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The commentary spurred by "Laudato Si" has been tsunami-like, but here's a unique take, that the Holy Father implicitly praises America:
The encyclical is written to the world, not just to the United States. Industrialization and its negative effects are not an American problem. Indeed, one could make a strong argument that this entire encyclical is targeting Asia, specifically, communist China and its satellites.

Communist countries are renowned for the ecological disaster they wreak upon their environments. Precisely because communism is atheistic, it exploits and destroys the natural ecology of the areas it inhabits to a degree that is astounding to behold. Indeed, article 21 is virtually a laundry list of complaints about these industrial areas.
"But our industrial system, at the end of its cycle of production and consumption, has not developed the capacity to absorb and reuse waste and by-products. We have not yet managed to adopt a circular model of production capable of preserving resources for present and future generations.."
Americans try to wring every last dollar out of a production cycle. As any businessman knows, it is more profitable to sell the "waste" products you don't know how to use to someone who does know how to use them than it is to throw them away. You can't use them, but someone else can, and they will pay. Precisely because the American economic system rewards the man who can make those kinds of connections, American production cycles tend to be much more "closed circle" than those of other countries. That's why our economy tends to be much more robust. Far from being a critique of America, this article can be seen as praise for American processes that don't conform to the negative stereotype...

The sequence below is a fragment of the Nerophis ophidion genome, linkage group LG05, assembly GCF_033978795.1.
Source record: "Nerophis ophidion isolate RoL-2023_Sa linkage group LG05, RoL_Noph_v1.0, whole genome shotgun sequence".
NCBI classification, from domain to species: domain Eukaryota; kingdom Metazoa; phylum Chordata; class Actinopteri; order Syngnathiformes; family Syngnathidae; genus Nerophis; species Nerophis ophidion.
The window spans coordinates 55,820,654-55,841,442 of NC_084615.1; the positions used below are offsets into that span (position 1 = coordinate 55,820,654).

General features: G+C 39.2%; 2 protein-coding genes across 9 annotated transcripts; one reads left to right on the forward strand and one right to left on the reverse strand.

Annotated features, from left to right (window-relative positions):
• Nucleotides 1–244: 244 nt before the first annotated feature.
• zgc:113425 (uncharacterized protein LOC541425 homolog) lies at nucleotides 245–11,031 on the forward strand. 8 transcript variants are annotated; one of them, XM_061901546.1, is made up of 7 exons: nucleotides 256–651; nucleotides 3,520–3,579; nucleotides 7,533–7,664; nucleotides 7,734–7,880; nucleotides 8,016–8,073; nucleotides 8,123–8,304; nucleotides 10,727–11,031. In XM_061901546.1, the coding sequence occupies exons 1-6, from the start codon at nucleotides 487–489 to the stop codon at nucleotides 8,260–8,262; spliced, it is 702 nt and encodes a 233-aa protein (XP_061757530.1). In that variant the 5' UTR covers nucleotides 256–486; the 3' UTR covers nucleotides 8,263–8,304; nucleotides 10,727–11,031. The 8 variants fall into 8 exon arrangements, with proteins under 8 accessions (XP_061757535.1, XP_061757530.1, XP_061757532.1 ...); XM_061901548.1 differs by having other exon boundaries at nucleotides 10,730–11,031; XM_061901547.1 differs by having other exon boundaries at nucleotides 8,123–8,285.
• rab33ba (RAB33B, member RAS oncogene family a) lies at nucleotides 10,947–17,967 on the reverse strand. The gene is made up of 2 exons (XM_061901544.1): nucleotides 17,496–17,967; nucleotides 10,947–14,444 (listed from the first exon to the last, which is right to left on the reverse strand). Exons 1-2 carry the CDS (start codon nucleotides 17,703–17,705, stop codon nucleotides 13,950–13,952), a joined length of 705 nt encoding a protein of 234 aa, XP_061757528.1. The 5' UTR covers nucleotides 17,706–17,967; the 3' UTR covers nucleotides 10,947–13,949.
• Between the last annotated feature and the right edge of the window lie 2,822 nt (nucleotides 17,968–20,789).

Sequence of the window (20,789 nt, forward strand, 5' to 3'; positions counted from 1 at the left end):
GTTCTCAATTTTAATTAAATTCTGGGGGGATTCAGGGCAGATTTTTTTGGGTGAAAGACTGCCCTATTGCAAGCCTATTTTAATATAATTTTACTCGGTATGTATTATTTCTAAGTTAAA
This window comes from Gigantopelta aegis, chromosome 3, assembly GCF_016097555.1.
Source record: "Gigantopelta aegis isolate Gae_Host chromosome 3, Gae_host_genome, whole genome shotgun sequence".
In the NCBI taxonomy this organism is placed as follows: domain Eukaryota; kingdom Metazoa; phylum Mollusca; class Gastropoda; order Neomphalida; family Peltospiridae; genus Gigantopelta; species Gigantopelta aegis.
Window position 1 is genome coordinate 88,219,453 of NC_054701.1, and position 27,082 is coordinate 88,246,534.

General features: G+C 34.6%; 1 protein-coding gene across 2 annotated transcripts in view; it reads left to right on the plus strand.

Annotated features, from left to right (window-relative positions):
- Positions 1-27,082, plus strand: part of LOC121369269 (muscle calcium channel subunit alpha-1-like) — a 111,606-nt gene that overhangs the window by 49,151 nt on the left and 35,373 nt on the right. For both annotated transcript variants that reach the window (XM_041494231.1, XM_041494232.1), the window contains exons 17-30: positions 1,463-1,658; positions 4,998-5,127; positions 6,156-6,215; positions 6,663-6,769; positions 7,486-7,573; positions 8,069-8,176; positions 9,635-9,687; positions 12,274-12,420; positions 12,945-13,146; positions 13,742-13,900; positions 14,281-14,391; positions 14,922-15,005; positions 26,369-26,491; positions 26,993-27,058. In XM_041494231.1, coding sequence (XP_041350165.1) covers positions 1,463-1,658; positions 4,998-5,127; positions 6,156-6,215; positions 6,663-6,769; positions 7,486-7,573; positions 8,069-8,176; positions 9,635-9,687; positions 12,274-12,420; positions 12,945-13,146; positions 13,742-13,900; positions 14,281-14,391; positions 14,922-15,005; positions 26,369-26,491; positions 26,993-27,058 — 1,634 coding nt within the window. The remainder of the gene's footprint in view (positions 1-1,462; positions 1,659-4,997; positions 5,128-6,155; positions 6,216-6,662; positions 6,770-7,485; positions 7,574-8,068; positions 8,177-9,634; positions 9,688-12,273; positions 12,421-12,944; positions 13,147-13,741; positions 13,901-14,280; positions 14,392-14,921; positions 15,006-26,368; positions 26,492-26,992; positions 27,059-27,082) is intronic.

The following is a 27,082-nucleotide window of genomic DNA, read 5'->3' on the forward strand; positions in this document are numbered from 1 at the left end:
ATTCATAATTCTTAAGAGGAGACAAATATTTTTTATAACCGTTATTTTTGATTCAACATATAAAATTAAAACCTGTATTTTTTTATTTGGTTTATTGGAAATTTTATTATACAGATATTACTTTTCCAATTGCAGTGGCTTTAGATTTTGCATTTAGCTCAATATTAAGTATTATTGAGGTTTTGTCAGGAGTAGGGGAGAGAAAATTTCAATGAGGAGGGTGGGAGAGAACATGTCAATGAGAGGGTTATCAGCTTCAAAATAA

No one mentions that the Pope praises the national park system. The first national park in the world was created by the United States. The Pope is implicitly praising the West as a whole and America in particular, but no one takes notice:
"37. Some countries have made significant progress in establishing sanctuaries on land and in the oceans where any human intervention is prohibited which might modify their features or alter their original structures."
When considering the top ten largest national parks in the world, America, Britain and Australia comprise 60% of the list, each having two of the ten largest parks. Eight of the top ten largest preserve areas in the world were designated as such by western capitalist countries. Nine of the top ten countries with the largest national parks are predominantly Christian countries. This encyclical is most certainly not targeting the West or the profit motive per se (more on that later). Instead, as can be seen in the very next article, Pope Francis specifically chastises South America and Africa for not imitating the practices of North America and Europe.